Great for street photography, where a background scene is important in storytelling.

The Canon EF-S 10-18mm f/4.5-5.6 IS is a great lens to work with, and being a zoom lens, it gives you room to play. The Nikon 24mm f/1.4G is a great choice as a wide angle prime lens, yet expensive.

Canon EF-S 10-18mm f/4.5-5.6 IS lens on white background

Standard / Normal

A standard or ‘normal’ lens is usually what all other lenses are compared to. This lens is closest to the human eye in terms of focal length and angle of view. Typically a 50mm feels natural, without an overabundance of lens distortion.

They sit firmly at a focal length of 50mm and generally have an angle of view of 58°.

Positively, a 50mm lens is a prime lens, which is lighter, faster and creates a higher image resolution. A ‘nifty fifty’ has a very wide aperture (f/1.4 or f/1.8), making it faster and very good in low light conditions.

With any prime lenses, you need to move physically to get closer to a subject. On a negative note, these lenses are mostly plastic, where the 50mm metal lenses are very expensive.

street photo of a man in sunglasses walking down a path

As their name would suggest, normal or standard lenses are versatile lenses. They can be used for almost all sorts of photography. It will be street, portraiture, landscape, or event photography.

As this is a prime lens, it tends to have a wider aperture, which allows you to keep your ISO low and quality high.

For a ‘nifty fifty’, look no further than the Canon EF 50 mm 1.8 STM. For the faster, heavier and pricier version, have a look at the Canon EF 50 mm f/1.2L USM.

the Canon EF 50 mm f/1.2L USM nifty fifty lens


A telephoto lens is one with a longer focal length than the standard lens. It gives you a narrow field of view and a magnified image. These lenses range from 70mm – 200mm and have an angle of view of 10°-30°.

Positively, a telephoto lens will let you capture subjects that are too far away, or too dangerous to approach. With this lens, you capture better candid images. However, as they have such long focal lengths, their depth of field is very small.

This can drastically affect your foreground and background, pushing both out of focus.

A red bird perched on a tree taken with a telephoto lens

The perspective you get from this type of lens has the potential of bringing the subject and background closer together, almost squashing them together. This can be used to your advantage.

They are heavy, cumbersome and generally expensive, especially as zoom lenses.

Telephoto lenses are typically used in sport and wildlife photography, astrophotography and capturing specific details in landscapes. They can be used in street photography, allowing you to keep your distance or capturing details in architecture.

The Canon EF 70-300mm f/4-5.6 IS USM is a notable lens, which comes with image stabilisation to help eliminate camera shake, which itself is exemplified by the lens’ low depth of field.

The Canon EF 70-300mm f/4-5.6 IS USM lens on white background

Super Telephoto

A super telephoto lens goes above and beyond the capabilities of a telephoto lens. These start at 300mm and can go all the way to 600mm. Their field of view is a drastically small 1° to 8°.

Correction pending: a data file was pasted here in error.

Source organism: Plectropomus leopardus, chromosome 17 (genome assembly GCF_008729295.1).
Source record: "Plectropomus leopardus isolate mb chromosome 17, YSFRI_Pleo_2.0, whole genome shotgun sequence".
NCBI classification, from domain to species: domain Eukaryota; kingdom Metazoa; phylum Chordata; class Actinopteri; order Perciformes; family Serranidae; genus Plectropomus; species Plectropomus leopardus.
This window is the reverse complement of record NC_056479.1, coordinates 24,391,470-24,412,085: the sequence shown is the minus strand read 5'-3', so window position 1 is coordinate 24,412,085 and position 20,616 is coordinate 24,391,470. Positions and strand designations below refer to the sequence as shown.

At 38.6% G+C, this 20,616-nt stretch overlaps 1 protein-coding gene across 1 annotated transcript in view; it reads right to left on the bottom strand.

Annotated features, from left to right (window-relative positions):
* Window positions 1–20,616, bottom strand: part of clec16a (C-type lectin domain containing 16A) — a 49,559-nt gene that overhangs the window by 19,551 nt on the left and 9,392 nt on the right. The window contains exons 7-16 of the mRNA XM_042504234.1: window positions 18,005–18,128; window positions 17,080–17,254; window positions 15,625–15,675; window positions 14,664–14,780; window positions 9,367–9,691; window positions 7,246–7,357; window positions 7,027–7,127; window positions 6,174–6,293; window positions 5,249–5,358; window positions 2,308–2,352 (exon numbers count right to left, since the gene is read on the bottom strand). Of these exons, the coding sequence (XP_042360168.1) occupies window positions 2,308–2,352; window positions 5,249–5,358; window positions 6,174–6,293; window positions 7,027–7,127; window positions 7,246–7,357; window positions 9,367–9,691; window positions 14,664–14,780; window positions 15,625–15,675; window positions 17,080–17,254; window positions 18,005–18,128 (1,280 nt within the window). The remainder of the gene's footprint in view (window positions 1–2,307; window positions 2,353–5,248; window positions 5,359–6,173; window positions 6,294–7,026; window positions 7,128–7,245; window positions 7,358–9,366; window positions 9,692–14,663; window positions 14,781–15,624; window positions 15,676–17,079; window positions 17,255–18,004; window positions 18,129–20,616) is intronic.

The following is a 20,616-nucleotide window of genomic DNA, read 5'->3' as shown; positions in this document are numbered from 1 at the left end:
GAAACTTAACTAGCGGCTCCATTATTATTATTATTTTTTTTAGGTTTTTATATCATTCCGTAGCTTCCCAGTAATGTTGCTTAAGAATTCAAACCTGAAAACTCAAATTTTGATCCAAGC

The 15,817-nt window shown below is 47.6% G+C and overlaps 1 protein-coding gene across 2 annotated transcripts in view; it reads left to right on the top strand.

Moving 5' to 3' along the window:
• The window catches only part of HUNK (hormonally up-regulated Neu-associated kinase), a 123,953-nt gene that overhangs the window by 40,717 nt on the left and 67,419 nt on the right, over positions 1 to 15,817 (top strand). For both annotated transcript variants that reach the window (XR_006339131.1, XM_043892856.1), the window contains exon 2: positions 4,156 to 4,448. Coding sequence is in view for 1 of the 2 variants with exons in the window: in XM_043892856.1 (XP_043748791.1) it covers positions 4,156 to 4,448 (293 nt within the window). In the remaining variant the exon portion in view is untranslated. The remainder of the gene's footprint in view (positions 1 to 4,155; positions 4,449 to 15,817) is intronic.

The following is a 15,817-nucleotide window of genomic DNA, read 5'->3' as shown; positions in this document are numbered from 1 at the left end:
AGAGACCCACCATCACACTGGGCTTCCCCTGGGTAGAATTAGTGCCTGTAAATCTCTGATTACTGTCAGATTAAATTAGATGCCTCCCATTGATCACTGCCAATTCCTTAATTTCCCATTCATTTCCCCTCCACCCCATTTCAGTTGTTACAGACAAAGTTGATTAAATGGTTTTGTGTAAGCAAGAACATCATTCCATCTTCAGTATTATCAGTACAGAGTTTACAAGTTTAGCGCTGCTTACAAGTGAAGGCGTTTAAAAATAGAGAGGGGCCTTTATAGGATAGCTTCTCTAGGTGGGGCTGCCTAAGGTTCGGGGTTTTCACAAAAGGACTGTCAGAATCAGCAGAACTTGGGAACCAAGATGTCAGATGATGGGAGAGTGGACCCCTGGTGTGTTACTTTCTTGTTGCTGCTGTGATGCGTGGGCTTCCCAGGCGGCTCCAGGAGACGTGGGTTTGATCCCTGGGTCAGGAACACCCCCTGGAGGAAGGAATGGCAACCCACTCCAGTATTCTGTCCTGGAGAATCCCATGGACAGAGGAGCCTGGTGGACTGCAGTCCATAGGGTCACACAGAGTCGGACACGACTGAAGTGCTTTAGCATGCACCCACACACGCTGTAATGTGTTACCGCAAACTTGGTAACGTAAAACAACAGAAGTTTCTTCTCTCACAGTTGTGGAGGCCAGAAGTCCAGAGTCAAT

Positively, if you can’t get close to a subject, this is the lens. For some areas of astrophotography, it is this lens or a telescope, which could end up being smaller than the focal length of a super telephoto.

If used with a cropped sensor, this lens is almost a 1000mm lens.

Negatively, this lens has a telephoto effect, as it will push the subject and foreground closer together. This is made more apparent than just a telephoto lens as the focal length here is longer.

A close up photo of the moon taken with a super telephoto lens

The super telephoto lens is for really far away subjects. For sports, wildlife, nature and astronomy are all subjects for this lens.

The Nikon AF-S 200-500mm f/5.6E ED VR is an affordable lens in the super telephoto category.

The Nikon AF-S 200-500mm f/5.6E ED VR, an affordable lens in the super telephoto category

Specialist Lenses


A macro lens is a specific lens created to photograph small objects at a very close range. They are able to focus from 1cm to infinity.

A macro lens can be replicated by either using extension tubes or by turning an already owned lens the wrong way round, mounting it with an adapter.

Macro lenses let you focus close, but they also work as a normal lens. This lets you get some versatility out of your lens, making this a cheap option. Extension tubes cut out light entering the lens as the film and focal planes are further apart.

A macro lens doesn’t cut down the light, allowing you to keep your ISO low.

Close up of an insect on black ground taken with a macro lens

These lenses come at a higher cost, as the number of motors and mechanics involved on the inside of the lenses. they aren’t super light lenses either, so expect yet another weight added to your bag.

On top of this, macro photography does require special equipment, meaning more items and weight added to your trip.

You will use this lens for insects and small objects that you want to blow up larger than the 1:1 ratio.

The Canon MP-E 65mm f/2.8 1-5X is a lens we all wish we could enjoy the benefits from. This lens will magnify your subject up to five times its actual size. 

Canon MP-E 65mm f/2.8 1-5X lens on white background

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Craig Hull

Craig is a photographer originally from the West Midlands (go Led Zeppelin and Black Sabbath) currently based in Budapest. There isn't much photography he hasn't tried, but his favourite photographic areas are street and documentary photography. Show him a darkroom and he'll be happy in there for days. As long as there are music and snacks. Find him at and Instagram/craighullphoto